Rispondimi

Indonesian edition’s cover (source: http://www.gramediapustakautama.com)

Love stories have been being written so many times in so many ways over the centuries, but not many of them, I daresay, are presented to the reader philosophically, and yet sternly memorable. In search of other works by Susanna Tamaro, I grabbed a hold of Rispondimi quickly after reading Ascolta la mia voce. It’s her another work of philosophical fiction, in tradition of Va’ dove ti porta il cuore and Ascolta la mia voce, and talks about love in its own way, delivering the other side of the abundance of love and the unpleasant consequences suffered by people feeling and having it.

Divided into three, each story implies the same moral and idea, in which its main character is depicted as fragile and vulnerable. Rosa is the first to show up, with gnawing hatred for her uncle and aunt and a sense of emptiness about everything she has, asking what love is over and over again yet never gets the correct answer, the answer she is looking for. She eventually finds something she can call home, and gets to feel the love she’s been searching for in a Mother who employs her as a babysitter. But soon, she finds her world crashing down when she lets herself fall into what could be the freedom of being loved.

The fragility of a soul can as well be seen in the character of a loving Mother, who feels unashamedly happy about her husband’s death. That glorious feeling bursts out of her heart as a result of her husband’s miserable mistake of killing their own son—their beloved son—years ago. This feeling may not seem so wrong, looking at the fact that she has witnessed her husband’s terribly monstrous behavior at home all the time, or that she has been haunted by the guilt of being weak and not fighting back while her beloved son fights on his own.

The third story sees the proof of Tamaro’s unquestionable character-writing capability, where she plays a role in a man’s viewpoint. She unawkwardly tells the reader about what it is like to be an obsessive man, what it is like to love a woman for her weakness and dependence on him. When their daughter shows a bad indication of illness, his wife emanates more strength instead. The cheerful and gaily attitude of his wife leads him to wrongly accusing her of having an affair. Blinded by his own thought and demanding love, he then accidentally kills her.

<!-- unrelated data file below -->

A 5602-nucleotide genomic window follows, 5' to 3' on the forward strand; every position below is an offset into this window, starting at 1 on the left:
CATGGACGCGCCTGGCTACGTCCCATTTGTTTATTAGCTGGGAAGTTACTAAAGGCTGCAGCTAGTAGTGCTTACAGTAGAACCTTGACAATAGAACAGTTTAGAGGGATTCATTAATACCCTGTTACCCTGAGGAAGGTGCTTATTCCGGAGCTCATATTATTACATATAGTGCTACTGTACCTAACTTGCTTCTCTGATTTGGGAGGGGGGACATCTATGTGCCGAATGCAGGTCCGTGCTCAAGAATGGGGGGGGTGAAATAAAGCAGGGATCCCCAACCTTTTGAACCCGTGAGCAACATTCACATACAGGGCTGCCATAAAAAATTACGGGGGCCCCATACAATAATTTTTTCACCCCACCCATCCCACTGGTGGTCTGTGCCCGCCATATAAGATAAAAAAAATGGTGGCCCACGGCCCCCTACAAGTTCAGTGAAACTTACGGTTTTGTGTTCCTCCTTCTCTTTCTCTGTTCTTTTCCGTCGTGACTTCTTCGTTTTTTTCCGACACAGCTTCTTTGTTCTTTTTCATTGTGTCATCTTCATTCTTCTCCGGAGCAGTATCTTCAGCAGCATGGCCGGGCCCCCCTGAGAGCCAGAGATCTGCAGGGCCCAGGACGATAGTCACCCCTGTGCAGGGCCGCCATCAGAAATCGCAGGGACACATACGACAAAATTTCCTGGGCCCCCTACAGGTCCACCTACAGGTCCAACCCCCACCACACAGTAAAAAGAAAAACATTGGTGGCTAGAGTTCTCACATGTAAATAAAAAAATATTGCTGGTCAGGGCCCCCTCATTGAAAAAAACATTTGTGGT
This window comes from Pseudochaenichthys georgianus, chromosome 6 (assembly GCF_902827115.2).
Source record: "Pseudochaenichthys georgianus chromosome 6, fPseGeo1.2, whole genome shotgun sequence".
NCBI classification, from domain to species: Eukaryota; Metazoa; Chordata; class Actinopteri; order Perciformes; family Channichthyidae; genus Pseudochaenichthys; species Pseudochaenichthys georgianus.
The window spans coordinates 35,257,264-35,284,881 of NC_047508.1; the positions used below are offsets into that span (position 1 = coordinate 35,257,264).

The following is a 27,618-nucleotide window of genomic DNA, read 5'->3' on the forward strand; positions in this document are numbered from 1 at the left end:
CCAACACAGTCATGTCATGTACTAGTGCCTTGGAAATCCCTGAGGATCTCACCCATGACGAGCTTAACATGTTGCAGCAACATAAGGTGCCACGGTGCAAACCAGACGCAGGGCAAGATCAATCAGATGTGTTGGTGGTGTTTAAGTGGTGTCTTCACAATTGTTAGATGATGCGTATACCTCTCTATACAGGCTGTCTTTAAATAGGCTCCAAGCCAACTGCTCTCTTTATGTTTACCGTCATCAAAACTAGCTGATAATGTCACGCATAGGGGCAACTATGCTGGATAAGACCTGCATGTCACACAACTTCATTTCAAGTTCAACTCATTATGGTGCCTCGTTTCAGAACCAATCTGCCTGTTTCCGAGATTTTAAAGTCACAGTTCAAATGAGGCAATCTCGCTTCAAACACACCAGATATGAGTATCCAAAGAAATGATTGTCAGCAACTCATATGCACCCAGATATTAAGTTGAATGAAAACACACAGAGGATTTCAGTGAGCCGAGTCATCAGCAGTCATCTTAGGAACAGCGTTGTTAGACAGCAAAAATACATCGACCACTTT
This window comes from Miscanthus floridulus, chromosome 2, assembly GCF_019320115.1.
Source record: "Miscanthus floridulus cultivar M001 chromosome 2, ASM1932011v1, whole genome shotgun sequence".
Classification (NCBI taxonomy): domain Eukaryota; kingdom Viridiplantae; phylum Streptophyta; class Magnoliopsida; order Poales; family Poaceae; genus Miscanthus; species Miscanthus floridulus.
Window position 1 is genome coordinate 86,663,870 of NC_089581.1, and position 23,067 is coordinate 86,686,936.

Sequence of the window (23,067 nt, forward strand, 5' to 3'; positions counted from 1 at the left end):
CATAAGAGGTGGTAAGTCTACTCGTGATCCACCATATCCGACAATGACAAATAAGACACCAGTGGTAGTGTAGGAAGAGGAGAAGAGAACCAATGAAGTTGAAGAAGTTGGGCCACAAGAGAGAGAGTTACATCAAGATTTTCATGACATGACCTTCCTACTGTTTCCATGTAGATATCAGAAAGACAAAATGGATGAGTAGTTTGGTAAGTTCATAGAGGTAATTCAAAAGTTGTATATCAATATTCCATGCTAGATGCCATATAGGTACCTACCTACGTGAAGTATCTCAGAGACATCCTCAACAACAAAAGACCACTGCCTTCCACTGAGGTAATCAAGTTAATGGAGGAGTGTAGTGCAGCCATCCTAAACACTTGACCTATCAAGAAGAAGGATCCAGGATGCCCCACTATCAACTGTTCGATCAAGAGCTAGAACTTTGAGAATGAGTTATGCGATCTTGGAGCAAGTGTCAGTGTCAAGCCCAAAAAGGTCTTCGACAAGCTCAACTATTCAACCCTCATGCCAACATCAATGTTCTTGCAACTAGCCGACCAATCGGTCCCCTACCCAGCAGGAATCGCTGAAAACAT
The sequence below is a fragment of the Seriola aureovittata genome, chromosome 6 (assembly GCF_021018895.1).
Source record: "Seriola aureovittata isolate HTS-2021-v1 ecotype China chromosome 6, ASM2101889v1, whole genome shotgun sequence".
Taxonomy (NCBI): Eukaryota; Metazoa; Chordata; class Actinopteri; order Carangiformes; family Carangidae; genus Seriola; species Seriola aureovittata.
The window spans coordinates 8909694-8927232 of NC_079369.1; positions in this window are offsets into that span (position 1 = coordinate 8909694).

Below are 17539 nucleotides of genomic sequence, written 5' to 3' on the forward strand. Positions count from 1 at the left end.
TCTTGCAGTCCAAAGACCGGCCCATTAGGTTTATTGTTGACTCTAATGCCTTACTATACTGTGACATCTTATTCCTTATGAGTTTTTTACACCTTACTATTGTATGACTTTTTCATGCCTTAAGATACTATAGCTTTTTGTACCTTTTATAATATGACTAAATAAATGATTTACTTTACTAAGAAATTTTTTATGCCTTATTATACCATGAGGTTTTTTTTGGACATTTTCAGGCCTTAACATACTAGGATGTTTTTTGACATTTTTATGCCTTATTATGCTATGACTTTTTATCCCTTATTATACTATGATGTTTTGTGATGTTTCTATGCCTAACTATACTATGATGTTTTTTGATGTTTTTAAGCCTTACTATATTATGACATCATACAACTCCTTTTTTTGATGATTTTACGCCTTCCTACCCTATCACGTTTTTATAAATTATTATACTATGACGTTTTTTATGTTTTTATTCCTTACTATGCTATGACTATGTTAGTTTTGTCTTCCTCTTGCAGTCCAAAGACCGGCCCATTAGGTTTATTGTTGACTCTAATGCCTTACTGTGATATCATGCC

Reading Rispondimi, it is plain to see that Tamaro gives more room for female characters to speak out than for the male one. Though depicted as weak and helpless, those two women have the power of love inside them. And while the one man here is obviously stronger, physically, he cannot stop himself from being vulnerable inside, what with his jealousy and need to be needed. However, the characterization of these three different people creates a certain pattern where sanity is not a part of love, nor the act of loving. All of them are overwhelmed by love, paralyzed by the need to be loved, thus having no sense to act sanely nor reasonably. All of them are devastated, literally and figuratively, because of their own blindness and doings.

Rispondimi is not merely about love, or the many ways in which we can show our love, it gets deeper into the characters of the people showing their love. The way I see it, Tamaro wants to say that love and natural character are chemical to each other and therefore result in people having different ways of showing their feeling. However, there is one thing people should hold fast, it is sincerity. Without it, we will be blinded and obsessed.

Tamaro never fails to make me awed with her stories and beautiful writing, and her narrative has always been simple but philosophical. But the atmosphere shrouding Rispondimi is too gloomy and sad to my taste. It’s too rueful, too tearful, too mournful, too grim that I couldn’t stand it. It’s nothing like the other two Tamaro’s books I’ve read so far. It still has the message of feminism vaguely implied in its characterization, which is interesting, but the fact that the book is too thin to contain three stories doesn’t seem wise to me. It’s too compact, if I may say so.

Nevertheless, Rispondimi is truly a great work of philosophical fiction with an idea unlike any other, or at least a narrative quite different from what other authors have ever written. So, this book is definitely for those who are looking for the other side of love, something other than just romanticism or lust.

Rating: 3/5

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